Raising a Calm and Polite Child
“Oh, what a sweet child you have there!”
These are words every parent would love to hear being spoken of their children. It’s a natural inclination for us to want our offspring to reflect goodness and kindness in their behavior, so here are some ideas on how to provide them with the lessons they need to develop these and other desirable emotional and social qualities.
Feeling loved is important
A child who feels loved and valued is likely to want to become the best person he or she possible can. Even a baby is more likely to be eager to please, be more attentive, and more cooperative when there is a secured feeling of attachment. So don’t be stingy in your affections and show your child some love! Spend some alone time with your little one each day for some one-to-one attention to let him or her feel special. With a toddler, it could be as simple as spending a half hour together playing and reading.
Mind your little copy-cat!
Children watch the way we handle our emotions, how we interact with other people and solve problems and believe it or not, how you behave and your actions are usually more persuasive lessons than anything you might say! Whatever the situation, ask yourself, “How would I want my child to behave?” and try to act accordingly. So, with that in mind, make sure your little copy-cat has opportunities to see you doing positive things in everyday situations, such as thanking someone for a good deed or helping someone in need.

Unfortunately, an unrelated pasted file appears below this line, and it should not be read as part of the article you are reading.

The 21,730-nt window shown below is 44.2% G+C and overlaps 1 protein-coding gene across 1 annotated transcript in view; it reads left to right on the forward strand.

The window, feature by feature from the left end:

Help with emotional control
Here’s an important yet tricky one, for understanding one’s own feelings is the cornerstone of emotional intelligence. A child who can identify negative emotions will be able to handle it better and may even be able to cope better too. Recognizing feelings sounds simple, but it can be challenging, even for adults. After all, how many of us are guilty of yelling at our kids in situations where we were actually afraid that they’d hurt themselves?
A youngster who can do this successfully is also better able to identify other peoples’ emotions and empathize with them. To help yours get into the habit of thinking about his feelings, describe the ones you see him expressing. For example, instead of scolding your little one when he or she has a tantrum, try saying something like: “I see that you’re really upset. Do you want to talk about what’s making you feel like this?” Don’t negate situations: “You’re not that tired”; or convey mixed messages about your own feelings – “I said I’m not angry, so be quiet or else!”. These can confuse a child and make it more difficult for them to correctly interpret their own (and others’) emotions.
Let there be adequate praises
Complimenting your child on a job well done is far more effective in promoting positive values than berating him or her for a wrongdoing. Show your little one how proud you are of his or her actions — whether it’s telling the truth or sharing a toy — by offering praises in front of the whole family.
It’s also important to encourage a child to feel proud of all good deeds; eventually, the sense of self-satisfaction, rather than praises, will be the motivation and noble intention for doing positive things.
Tell some tales!